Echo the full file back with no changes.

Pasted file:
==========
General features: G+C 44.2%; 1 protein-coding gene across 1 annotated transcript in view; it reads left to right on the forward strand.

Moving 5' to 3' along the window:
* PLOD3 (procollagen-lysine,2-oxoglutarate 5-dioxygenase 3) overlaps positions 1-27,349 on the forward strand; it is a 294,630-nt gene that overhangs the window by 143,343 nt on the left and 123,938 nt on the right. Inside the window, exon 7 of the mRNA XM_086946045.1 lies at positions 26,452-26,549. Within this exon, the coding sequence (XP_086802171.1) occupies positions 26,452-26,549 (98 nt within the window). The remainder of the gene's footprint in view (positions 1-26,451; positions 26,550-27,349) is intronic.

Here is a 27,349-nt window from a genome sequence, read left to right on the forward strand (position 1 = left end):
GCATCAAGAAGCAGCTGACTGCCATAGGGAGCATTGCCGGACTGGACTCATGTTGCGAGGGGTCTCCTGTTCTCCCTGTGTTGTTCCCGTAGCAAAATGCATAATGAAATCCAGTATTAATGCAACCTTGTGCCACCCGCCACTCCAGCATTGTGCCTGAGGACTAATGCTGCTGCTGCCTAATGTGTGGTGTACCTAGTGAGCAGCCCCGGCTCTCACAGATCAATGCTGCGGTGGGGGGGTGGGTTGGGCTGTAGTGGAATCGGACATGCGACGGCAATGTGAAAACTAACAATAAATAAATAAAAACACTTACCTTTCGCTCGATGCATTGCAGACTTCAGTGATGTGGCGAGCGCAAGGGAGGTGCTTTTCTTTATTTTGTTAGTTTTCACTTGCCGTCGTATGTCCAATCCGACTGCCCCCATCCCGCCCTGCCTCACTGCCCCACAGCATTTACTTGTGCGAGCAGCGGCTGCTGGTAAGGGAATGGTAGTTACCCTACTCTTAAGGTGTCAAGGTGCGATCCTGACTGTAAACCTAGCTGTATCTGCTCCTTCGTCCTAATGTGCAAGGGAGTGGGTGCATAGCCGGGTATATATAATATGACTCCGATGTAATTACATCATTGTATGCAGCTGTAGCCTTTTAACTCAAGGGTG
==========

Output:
General features: G+C 44.2%; 1 protein-coding gene across 1 annotated transcript in view; it reads left to right on the forward strand.

Moving 5' to 3' along the window:
* PLOD3 (procollagen-lysine,2-oxoglutarate 5-dioxygenase 3) overlaps positions 1-27,349 on the forward strand; it is a 294,630-nt gene that overhangs the window by 143,343 nt on the left and 123,938 nt on the right. Inside the window, exon 7 of the mRNA XM_086946045.1 lies at positions 26,452-26,549. Within this exon, the coding sequence (XP_086802171.1) occupies positions 26,452-26,549 (98 nt within the window). The remainder of the gene's footprint in view (positions 1-26,451; positions 26,550-27,349) is intronic.

Here is a 27,349-nt window from a genome sequence, read left to right on the forward strand (position 1 = left end):
GCATCAAGAAGCAGCTGACTGCCATAGGGAGCATTGCCGGACTGGACTCATGTTGCGAGGGGTCTCCTGTTCTCCCTGTGTTGTTCCCGTAGCAAAATGCATAATGAAATCCAGTATTAATGCAACCTTGTGCCACCCGCCACTCCAGCATTGTGCCTGAGGACTAATGCTGCTGCTGCCTAATGTGTGGTGTACCTAGTGAGCAGCCCCGGCTCTCACAGATCAATGCTGCGGTGGGGGGGTGGGTTGGGCTGTAGTGGAATCGGACATGCGACGGCAATGTGAAAACTAACAATAAATAAATAAAAACACTTACCTTTCGCTCGATGCATTGCAGACTTCAGTGATGTGGCGAGCGCAAGGGAGGTGCTTTTCTTTATTTTGTTAGTTTTCACTTGCCGTCGTATGTCCAATCCGACTGCCCCCATCCCGCCCTGCCTCACTGCCCCACAGCATTTACTTGTGCGAGCAGCGGCTGCTGGTAAGGGAATGGTAGTTACCCTACTCTTAAGGTGTCAAGGTGCGATCCTGACTGTAAACCTAGCTGTATCTGCTCCTTCGTCCTAATGTGCAAGGGAGTGGGTGCATAGCCGGGTATATATAATATGACTCCGATGTAATTACATCATTGTATGCAGCTGTAGCCTTTTAACTCAAGGGTG